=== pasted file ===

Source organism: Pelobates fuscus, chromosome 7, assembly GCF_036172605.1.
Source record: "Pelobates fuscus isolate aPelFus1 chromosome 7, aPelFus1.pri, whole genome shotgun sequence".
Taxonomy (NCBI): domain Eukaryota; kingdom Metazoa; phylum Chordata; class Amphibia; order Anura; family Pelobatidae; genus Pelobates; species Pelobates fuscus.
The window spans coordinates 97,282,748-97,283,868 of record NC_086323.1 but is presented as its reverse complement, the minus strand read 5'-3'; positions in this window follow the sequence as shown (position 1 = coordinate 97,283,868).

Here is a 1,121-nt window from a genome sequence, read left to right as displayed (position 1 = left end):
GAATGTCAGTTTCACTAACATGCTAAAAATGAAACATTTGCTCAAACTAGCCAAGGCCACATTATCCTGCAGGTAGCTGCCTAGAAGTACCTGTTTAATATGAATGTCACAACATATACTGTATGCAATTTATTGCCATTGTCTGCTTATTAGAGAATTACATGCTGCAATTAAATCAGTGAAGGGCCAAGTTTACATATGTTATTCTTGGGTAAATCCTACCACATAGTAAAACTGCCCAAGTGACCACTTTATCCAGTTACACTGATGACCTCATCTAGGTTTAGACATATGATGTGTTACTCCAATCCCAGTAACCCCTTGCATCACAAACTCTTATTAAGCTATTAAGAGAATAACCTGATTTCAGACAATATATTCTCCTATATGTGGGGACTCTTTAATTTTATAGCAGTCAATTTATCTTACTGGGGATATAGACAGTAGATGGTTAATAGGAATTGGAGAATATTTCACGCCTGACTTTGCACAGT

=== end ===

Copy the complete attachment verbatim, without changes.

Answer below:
Source organism: Pelobates fuscus, chromosome 7, assembly GCF_036172605.1.
Source record: "Pelobates fuscus isolate aPelFus1 chromosome 7, aPelFus1.pri, whole genome shotgun sequence".
Taxonomy (NCBI): domain Eukaryota; kingdom Metazoa; phylum Chordata; class Amphibia; order Anura; family Pelobatidae; genus Pelobates; species Pelobates fuscus.
The window spans coordinates 97,282,748-97,283,868 of record NC_086323.1 but is presented as its reverse complement, the minus strand read 5'-3'; positions in this window follow the sequence as shown (position 1 = coordinate 97,283,868).

Here is a 1,121-nt window from a genome sequence, read left to right as displayed (position 1 = left end):
GAATGTCAGTTTCACTAACATGCTAAAAATGAAACATTTGCTCAAACTAGCCAAGGCCACATTATCCTGCAGGTAGCTGCCTAGAAGTACCTGTTTAATATGAATGTCACAACATATACTGTATGCAATTTATTGCCATTGTCTGCTTATTAGAGAATTACATGCTGCAATTAAATCAGTGAAGGGCCAAGTTTACATATGTTATTCTTGGGTAAATCCTACCACATAGTAAAACTGCCCAAGTGACCACTTTATCCAGTTACACTGATGACCTCATCTAGGTTTAGACATATGATGTGTTACTCCAATCCCAGTAACCCCTTGCATCACAAACTCTTATTAAGCTATTAAGAGAATAACCTGATTTCAGACAATATATTCTCCTATATGTGGGGACTCTTTAATTTTATAGCAGTCAATTTATCTTACTGGGGATATAGACAGTAGATGGTTAATAGGAATTGGAGAATATTTCACGCCTGACTTTGCACAGT